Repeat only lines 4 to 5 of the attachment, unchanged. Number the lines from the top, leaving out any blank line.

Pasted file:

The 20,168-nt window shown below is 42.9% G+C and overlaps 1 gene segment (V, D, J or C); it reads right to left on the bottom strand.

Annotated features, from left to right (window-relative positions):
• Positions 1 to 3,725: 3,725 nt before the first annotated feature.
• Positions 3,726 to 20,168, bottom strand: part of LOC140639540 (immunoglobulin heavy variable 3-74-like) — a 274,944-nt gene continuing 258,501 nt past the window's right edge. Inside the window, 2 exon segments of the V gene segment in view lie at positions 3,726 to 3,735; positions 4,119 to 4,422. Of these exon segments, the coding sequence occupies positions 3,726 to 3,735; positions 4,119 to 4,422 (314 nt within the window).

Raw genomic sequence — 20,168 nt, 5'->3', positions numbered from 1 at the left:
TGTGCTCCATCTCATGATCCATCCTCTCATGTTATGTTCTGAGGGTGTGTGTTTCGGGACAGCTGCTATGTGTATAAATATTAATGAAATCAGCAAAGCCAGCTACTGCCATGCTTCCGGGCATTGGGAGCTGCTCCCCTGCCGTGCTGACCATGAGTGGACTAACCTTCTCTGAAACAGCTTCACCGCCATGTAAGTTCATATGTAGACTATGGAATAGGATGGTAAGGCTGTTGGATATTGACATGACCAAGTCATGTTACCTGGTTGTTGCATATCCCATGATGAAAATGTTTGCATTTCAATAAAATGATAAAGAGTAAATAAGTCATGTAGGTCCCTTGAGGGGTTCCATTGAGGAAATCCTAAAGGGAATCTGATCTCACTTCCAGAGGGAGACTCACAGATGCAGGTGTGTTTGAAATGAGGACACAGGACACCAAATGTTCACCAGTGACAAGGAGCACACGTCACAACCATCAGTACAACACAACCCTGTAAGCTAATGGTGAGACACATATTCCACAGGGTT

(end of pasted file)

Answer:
• Positions 3,726 to 20,168, bottom strand: part of LOC140639540 (immunoglobulin heavy variable 3-74-like) — a 274,944-nt gene continuing 258,501 nt past the window's right edge. Inside the window, 2 exon segments of the V gene segment in view lie at positions 3,726 to 3,735; positions 4,119 to 4,422. Of these exon segments, the coding sequence occupies positions 3,726 to 3,735; positions 4,119 to 4,422 (314 nt within the window).

Raw genomic sequence — 20,168 nt, 5'->3', positions numbered from 1 at the left: